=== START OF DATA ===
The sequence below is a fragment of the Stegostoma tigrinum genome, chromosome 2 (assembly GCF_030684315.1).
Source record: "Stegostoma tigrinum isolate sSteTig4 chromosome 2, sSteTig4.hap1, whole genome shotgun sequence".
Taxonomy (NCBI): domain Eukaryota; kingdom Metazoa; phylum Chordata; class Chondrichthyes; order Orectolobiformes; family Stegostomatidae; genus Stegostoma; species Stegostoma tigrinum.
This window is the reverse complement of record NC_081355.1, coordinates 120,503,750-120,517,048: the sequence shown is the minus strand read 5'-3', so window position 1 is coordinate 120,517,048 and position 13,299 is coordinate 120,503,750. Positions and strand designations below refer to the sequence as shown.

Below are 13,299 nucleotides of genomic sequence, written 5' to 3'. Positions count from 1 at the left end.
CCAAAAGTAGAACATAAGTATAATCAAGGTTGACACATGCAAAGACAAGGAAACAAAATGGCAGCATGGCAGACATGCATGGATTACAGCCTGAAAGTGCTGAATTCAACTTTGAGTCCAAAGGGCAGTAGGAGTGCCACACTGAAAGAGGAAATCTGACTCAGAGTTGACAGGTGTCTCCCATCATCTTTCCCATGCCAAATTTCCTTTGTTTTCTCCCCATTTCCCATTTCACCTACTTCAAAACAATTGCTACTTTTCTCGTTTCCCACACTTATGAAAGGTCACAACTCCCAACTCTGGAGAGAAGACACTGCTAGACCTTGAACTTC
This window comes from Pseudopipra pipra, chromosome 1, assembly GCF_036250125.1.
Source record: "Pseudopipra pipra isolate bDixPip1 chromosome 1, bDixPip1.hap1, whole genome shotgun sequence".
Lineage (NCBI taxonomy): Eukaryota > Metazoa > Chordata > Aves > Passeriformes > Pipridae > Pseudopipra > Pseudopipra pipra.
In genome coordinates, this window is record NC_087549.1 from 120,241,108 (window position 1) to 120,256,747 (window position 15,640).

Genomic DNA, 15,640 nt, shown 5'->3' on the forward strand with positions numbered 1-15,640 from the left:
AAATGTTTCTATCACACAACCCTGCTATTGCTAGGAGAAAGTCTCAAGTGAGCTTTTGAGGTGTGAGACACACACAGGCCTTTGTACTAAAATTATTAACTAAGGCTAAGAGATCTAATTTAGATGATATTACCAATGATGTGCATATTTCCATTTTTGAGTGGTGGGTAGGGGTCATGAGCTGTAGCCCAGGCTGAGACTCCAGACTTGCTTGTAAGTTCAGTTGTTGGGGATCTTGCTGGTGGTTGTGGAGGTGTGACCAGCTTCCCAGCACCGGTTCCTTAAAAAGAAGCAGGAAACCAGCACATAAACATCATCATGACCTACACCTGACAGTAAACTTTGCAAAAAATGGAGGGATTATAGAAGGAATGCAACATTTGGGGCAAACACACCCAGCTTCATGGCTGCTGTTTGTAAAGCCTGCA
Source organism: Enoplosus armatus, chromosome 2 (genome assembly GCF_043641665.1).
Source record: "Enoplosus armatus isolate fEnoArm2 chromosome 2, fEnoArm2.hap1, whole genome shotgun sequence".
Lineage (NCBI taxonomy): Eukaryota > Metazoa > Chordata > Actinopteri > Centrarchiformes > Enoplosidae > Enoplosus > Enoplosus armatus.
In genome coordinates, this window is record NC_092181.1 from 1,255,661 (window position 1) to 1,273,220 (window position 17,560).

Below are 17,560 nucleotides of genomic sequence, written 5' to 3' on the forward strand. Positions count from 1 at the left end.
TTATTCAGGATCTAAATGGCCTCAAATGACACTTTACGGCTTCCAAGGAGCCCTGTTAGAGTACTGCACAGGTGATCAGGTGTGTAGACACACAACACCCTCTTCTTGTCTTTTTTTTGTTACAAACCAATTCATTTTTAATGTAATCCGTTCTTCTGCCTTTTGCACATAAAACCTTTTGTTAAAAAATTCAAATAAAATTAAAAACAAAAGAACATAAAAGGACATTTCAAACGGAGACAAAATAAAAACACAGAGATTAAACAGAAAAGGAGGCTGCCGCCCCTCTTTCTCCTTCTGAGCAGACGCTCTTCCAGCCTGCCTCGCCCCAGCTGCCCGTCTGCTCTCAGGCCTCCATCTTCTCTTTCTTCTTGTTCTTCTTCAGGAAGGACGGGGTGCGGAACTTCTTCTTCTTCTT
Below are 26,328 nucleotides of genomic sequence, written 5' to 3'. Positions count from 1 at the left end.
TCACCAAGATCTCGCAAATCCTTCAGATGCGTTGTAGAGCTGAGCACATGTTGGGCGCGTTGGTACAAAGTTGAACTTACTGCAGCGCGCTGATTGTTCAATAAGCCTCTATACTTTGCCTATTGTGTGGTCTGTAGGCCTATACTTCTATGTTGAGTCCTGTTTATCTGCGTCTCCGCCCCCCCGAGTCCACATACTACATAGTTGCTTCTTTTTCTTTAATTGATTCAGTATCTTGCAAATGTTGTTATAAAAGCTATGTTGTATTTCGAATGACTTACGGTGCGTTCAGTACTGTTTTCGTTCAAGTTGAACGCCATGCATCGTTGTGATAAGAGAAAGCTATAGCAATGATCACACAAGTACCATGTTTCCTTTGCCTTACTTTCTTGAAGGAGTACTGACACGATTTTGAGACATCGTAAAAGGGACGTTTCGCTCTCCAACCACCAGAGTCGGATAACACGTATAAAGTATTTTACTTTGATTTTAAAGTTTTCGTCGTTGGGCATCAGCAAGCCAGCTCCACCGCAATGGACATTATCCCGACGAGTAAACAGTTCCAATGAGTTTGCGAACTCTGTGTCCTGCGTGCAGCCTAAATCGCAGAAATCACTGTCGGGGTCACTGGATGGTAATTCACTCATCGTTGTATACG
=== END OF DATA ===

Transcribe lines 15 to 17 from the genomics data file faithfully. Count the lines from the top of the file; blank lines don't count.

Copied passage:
Lineage (NCBI taxonomy): Eukaryota > Metazoa > Chordata > Actinopteri > Centrarchiformes > Enoplosidae > Enoplosus > Enoplosus armatus.
In genome coordinates, this window is record NC_092181.1 from 1,255,661 (window position 1) to 1,273,220 (window position 17,560).

Below are 17,560 nucleotides of genomic sequence, written 5' to 3' on the forward strand. Positions count from 1 at the left end.